Brexit and the ensuing political turmoil under the Conservative Party has hindered efforts to attract investment to the UK, a minister has admitted.
Work and Pensions Secretary Mel Stride conceded that creating “frictions” between Britain and the European Union will have had an impact.
His comments came after Paul Drechsler, the chairman of the International Chamber of Commerce UK, said Labour is now winning the argument on business.
Mr Drechsler, who was previously skills adviser to former Conservative prime minister David Cameron, blamed Brexit and the unsettled political atmosphere afterwards for reducing the willingness of firms to invest in Britain.
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The former head of the Confederation of British Industry also blamed former prime minister Boris Johnson’s threats to breach international law over Brexit and his unlawful prorogation of parliament as issues which have scared businesses away from the UK.
Asked about Mr Drechsler’s remarks, Mr Stride told the BBC’s The World At One programme: “I think if you have a situation where you create frictions between yourself and your major trading partners, I think you have to accept that that will have an impact.”
Mr Stride, who voted to Remain in the 2016 referendum, conceded it was “taking a bit of time” to benefit from the business opportunities from Brexit, but added: “They are coming through – you can see them coming through.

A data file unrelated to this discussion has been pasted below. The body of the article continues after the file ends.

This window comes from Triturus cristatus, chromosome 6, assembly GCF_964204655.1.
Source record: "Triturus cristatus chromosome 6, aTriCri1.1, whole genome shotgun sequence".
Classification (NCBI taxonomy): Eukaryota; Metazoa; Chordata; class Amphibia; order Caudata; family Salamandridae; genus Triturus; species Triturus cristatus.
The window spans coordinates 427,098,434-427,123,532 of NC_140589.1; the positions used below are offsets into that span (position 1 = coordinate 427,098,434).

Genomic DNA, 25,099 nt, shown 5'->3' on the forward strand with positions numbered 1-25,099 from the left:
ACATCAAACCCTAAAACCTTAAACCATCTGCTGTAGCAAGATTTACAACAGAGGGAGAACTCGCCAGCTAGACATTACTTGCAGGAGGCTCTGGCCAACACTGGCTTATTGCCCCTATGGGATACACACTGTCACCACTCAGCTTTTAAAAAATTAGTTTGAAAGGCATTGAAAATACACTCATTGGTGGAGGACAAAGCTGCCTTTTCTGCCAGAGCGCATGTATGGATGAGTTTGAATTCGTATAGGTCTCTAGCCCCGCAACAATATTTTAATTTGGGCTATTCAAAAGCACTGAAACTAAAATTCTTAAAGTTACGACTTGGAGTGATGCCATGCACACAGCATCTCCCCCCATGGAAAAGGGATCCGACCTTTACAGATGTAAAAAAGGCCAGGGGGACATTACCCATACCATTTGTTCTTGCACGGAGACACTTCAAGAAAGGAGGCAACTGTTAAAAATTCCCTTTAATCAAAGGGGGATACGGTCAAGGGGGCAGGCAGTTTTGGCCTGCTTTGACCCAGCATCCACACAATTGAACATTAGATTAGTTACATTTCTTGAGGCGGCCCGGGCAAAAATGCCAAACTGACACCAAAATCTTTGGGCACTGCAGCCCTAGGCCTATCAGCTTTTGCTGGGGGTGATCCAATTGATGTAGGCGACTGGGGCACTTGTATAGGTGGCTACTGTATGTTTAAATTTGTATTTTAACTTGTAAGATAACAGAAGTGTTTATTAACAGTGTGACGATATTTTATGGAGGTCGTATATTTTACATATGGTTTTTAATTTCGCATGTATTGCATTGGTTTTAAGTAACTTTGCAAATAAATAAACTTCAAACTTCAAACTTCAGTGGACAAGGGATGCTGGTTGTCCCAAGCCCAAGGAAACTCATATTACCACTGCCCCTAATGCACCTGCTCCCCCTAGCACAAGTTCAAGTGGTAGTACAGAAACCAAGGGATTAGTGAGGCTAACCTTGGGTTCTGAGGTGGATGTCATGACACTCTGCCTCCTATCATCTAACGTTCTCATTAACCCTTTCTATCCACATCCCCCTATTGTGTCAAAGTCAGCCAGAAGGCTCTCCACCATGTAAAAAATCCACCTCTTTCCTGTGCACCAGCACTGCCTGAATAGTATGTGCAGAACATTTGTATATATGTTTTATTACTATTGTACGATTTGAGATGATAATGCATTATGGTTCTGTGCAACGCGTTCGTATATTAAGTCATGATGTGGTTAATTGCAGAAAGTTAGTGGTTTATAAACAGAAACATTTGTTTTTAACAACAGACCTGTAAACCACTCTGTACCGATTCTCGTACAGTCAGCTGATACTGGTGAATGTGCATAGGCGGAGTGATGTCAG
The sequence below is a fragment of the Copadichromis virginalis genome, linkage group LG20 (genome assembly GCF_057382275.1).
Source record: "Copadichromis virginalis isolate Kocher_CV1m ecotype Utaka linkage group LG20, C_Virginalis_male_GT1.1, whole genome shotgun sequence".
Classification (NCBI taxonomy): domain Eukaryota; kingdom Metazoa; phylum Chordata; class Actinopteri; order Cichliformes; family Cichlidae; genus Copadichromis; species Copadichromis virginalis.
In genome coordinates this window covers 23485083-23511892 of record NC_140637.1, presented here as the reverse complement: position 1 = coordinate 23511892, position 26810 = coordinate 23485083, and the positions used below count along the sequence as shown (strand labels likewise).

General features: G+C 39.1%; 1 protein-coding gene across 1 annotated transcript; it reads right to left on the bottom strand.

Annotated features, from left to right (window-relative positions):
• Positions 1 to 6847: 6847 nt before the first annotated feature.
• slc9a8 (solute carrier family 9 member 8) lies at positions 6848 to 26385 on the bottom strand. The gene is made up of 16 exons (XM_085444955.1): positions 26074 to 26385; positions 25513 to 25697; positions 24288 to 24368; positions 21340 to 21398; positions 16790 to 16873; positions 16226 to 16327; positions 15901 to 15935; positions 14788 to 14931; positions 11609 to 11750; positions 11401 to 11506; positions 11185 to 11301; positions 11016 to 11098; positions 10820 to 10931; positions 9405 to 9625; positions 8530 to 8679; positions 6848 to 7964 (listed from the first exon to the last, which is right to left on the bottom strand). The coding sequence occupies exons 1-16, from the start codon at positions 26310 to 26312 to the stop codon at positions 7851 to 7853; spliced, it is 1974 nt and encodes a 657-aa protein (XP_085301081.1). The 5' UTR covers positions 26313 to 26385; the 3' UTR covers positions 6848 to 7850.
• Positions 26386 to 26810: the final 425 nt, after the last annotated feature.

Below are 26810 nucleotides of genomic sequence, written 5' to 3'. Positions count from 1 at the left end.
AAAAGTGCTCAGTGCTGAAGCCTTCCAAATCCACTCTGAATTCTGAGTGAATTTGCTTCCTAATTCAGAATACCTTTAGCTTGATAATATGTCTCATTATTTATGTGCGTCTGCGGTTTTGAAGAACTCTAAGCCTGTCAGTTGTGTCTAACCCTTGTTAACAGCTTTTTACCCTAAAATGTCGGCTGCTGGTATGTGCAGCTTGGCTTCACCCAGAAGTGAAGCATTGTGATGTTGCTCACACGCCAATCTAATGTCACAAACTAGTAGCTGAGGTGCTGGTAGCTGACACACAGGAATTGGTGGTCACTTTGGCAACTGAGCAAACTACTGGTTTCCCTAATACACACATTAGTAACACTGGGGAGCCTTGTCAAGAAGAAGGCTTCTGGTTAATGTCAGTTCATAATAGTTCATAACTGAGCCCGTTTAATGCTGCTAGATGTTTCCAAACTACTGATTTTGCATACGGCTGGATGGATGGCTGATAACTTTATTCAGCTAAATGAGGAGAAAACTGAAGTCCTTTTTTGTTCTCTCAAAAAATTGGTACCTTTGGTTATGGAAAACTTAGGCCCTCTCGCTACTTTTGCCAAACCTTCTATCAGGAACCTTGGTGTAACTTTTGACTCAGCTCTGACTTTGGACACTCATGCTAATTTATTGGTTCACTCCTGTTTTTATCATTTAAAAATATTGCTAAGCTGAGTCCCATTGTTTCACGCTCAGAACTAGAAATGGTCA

“We’ve moved on now and I accept that and I cannot argue now that there are not major opportunities, what we need to do now is get out there and capitalise on them and that’s what we’re determined to do.”
His comments also come amid concerns from prominent Brexiteers about a “secret” summit attended by Cabinet minister Michael Gove seeking to address the challenges of Brexit.
Number 10 suggested Rishi Sunak did not know in advance that Mr Gove would be attending, adding that the PM is focused on the benefits of Brexit.
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The International Monetary Fund has forecast that Britain will be the only G7 nation – including Russia – to see its economy shrink in 2023.
While Bank of England policymaker Jonathan Haskel has said that Brexit caused investment in UK businesses to plateau and dealt a productivity penalty worth £29bn.